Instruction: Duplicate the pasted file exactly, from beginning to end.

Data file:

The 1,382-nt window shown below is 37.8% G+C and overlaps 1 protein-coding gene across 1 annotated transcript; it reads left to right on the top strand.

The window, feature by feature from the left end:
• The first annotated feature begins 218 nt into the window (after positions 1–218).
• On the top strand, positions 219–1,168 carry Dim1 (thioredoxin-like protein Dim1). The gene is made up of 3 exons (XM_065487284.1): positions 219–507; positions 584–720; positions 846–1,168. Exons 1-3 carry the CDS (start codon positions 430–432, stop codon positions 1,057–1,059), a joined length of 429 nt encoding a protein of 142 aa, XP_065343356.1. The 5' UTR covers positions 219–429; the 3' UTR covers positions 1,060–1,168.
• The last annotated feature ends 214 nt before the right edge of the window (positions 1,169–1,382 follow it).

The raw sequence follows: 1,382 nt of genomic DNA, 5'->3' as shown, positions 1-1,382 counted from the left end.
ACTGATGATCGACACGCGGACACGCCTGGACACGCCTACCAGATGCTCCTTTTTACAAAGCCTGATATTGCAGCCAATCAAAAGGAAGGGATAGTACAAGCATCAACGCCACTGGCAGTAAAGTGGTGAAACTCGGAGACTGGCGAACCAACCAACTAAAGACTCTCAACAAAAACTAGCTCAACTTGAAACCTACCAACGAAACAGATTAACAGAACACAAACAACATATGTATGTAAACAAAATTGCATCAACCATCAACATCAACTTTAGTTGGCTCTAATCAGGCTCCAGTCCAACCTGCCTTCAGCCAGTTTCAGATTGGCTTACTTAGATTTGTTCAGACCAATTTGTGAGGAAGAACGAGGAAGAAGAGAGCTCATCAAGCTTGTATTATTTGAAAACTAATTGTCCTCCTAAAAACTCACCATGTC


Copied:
The 1,382-nt window shown below is 37.8% G+C and overlaps 1 protein-coding gene across 1 annotated transcript; it reads left to right on the top strand.

The window, feature by feature from the left end:
• The first annotated feature begins 218 nt into the window (after positions 1–218).
• On the top strand, positions 219–1,168 carry Dim1 (thioredoxin-like protein Dim1). The gene is made up of 3 exons (XM_065487284.1): positions 219–507; positions 584–720; positions 846–1,168. Exons 1-3 carry the CDS (start codon positions 430–432, stop codon positions 1,057–1,059), a joined length of 429 nt encoding a protein of 142 aa, XP_065343356.1. The 5' UTR covers positions 219–429; the 3' UTR covers positions 1,060–1,168.
• The last annotated feature ends 214 nt before the right edge of the window (positions 1,169–1,382 follow it).

The raw sequence follows: 1,382 nt of genomic DNA, 5'->3' as shown, positions 1-1,382 counted from the left end.
ACTGATGATCGACACGCGGACACGCCTGGACACGCCTACCAGATGCTCCTTTTTACAAAGCCTGATATTGCAGCCAATCAAAAGGAAGGGATAGTACAAGCATCAACGCCACTGGCAGTAAAGTGGTGAAACTCGGAGACTGGCGAACCAACCAACTAAAGACTCTCAACAAAAACTAGCTCAACTTGAAACCTACCAACGAAACAGATTAACAGAACACAAACAACATATGTATGTAAACAAAATTGCATCAACCATCAACATCAACTTTAGTTGGCTCTAATCAGGCTCCAGTCCAACCTGCCTTCAGCCAGTTTCAGATTGGCTTACTTAGATTTGTTCAGACCAATTTGTGAGGAAGAACGAGGAAGAAGAGAGCTCATCAAGCTTGTATTATTTGAAAACTAATTGTCCTCCTAAAAACTCACCATGTC